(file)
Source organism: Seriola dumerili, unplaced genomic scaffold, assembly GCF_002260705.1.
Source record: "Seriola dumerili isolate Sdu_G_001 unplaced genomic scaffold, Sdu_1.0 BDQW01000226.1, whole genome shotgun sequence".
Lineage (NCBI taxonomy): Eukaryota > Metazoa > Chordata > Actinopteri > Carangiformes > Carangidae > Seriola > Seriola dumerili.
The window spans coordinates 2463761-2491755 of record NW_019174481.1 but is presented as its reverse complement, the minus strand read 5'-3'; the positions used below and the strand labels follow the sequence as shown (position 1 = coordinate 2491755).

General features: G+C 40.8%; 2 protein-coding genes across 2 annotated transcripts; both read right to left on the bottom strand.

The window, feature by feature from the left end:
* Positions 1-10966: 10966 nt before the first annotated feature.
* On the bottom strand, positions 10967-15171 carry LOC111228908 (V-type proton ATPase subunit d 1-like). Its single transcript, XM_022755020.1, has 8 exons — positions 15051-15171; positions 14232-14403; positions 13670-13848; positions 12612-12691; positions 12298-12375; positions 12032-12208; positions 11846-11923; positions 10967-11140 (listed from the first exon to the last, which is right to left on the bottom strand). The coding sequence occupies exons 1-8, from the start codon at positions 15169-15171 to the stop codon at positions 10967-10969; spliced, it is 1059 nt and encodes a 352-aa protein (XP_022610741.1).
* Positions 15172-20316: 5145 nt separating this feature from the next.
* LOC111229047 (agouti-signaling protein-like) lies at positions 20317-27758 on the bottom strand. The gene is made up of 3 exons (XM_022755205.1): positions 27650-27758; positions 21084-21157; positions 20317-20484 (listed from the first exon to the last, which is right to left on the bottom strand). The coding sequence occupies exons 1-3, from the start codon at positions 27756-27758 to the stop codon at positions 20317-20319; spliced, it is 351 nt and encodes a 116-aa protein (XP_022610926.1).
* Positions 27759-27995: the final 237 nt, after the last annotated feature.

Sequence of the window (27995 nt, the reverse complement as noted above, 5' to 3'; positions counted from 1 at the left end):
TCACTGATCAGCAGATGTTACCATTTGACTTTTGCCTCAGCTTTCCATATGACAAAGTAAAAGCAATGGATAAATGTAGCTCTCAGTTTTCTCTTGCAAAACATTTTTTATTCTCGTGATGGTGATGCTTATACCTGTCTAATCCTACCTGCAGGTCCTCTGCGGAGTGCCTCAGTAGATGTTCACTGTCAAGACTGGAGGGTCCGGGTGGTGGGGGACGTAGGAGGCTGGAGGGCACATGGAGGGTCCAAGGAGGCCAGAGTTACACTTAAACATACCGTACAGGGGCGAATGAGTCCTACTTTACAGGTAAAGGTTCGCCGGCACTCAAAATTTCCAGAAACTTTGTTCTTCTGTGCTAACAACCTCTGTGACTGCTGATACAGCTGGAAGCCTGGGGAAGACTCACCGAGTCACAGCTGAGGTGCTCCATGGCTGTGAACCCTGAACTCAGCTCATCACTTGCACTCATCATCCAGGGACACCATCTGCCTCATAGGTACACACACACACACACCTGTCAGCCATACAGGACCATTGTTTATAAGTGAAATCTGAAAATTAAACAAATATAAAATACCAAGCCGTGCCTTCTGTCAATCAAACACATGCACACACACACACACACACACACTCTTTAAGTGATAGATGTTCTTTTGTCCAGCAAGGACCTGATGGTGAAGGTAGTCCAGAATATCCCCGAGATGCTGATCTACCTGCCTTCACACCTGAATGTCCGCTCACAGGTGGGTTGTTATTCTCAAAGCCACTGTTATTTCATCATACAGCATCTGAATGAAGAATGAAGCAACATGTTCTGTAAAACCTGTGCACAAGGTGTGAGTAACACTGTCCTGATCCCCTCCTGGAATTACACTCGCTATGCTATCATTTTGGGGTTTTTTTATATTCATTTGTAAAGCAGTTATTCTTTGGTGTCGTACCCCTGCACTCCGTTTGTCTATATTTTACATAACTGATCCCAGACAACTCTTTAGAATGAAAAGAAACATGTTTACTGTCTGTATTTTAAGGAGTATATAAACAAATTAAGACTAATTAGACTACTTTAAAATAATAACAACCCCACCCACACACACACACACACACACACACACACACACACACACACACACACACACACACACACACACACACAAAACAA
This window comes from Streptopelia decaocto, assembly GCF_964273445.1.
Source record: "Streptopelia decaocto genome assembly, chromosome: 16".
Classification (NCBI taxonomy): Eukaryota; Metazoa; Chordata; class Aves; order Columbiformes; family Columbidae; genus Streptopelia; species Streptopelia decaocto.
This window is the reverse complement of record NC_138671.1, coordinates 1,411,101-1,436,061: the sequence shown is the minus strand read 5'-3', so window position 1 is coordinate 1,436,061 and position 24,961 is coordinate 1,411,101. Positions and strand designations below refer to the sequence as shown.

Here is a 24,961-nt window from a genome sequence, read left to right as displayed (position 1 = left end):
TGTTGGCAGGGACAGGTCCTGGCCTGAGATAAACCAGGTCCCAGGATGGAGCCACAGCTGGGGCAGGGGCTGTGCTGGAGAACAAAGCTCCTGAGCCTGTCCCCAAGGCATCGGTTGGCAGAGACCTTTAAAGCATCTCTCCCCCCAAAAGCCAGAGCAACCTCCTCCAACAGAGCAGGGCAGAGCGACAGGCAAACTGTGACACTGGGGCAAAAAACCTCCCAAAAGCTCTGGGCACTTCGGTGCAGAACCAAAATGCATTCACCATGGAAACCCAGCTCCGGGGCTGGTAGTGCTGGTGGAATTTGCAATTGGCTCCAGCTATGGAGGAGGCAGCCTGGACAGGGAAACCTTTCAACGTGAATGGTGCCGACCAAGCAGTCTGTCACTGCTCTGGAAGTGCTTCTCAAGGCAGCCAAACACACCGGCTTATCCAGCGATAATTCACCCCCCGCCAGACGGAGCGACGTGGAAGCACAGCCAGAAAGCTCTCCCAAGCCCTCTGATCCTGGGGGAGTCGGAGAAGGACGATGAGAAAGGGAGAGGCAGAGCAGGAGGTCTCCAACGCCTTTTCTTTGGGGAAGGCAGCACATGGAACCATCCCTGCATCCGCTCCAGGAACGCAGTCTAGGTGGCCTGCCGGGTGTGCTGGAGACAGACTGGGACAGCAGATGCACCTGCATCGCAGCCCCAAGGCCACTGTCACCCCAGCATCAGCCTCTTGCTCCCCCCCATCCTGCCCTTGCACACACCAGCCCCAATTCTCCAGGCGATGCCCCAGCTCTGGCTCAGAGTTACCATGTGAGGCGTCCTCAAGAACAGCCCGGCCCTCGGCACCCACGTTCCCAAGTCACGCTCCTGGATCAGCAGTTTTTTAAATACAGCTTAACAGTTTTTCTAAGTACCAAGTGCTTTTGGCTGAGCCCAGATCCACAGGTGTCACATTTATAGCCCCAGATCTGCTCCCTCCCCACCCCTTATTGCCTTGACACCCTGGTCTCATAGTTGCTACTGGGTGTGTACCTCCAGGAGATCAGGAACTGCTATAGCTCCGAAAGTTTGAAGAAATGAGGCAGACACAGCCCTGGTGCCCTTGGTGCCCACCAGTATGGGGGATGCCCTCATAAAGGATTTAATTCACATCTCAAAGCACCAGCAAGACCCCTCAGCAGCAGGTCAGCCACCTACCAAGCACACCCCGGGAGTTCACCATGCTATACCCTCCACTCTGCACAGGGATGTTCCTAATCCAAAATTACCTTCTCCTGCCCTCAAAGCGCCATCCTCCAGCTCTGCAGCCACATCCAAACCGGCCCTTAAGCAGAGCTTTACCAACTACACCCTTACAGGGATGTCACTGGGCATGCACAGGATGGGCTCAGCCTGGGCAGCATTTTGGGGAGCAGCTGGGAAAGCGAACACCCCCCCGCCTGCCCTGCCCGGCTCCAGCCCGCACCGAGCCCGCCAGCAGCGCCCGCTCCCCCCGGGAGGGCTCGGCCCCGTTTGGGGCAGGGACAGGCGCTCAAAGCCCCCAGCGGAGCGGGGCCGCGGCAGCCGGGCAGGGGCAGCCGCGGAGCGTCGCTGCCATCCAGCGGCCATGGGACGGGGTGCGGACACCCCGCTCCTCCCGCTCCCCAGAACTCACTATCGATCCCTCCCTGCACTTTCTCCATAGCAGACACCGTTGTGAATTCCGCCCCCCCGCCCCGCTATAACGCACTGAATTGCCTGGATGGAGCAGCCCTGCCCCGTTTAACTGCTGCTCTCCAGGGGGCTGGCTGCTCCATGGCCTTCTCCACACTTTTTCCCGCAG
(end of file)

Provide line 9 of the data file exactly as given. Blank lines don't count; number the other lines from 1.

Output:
* Positions 15172-20316: 5145 nt separating this feature from the next.